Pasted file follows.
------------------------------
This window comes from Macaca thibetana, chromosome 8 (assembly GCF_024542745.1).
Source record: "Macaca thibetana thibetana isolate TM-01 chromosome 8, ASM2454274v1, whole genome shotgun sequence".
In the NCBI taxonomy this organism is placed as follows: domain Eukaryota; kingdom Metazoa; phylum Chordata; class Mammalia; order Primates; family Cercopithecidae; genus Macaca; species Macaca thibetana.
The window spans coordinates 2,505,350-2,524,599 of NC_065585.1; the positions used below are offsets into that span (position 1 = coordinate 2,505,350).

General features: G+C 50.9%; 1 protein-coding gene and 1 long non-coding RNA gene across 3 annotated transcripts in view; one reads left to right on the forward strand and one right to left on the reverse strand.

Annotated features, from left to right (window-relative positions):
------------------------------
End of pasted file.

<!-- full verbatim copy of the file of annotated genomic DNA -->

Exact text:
This window comes from Macaca thibetana, chromosome 8 (assembly GCF_024542745.1).
Source record: "Macaca thibetana thibetana isolate TM-01 chromosome 8, ASM2454274v1, whole genome shotgun sequence".
In the NCBI taxonomy this organism is placed as follows: domain Eukaryota; kingdom Metazoa; phylum Chordata; class Mammalia; order Primates; family Cercopithecidae; genus Macaca; species Macaca thibetana.
The window spans coordinates 2,505,350-2,524,599 of NC_065585.1; the positions used below are offsets into that span (position 1 = coordinate 2,505,350).

General features: G+C 50.9%; 1 protein-coding gene and 1 long non-coding RNA gene across 3 annotated transcripts in view; one reads left to right on the forward strand and one right to left on the reverse strand.

Annotated features, from left to right (window-relative positions):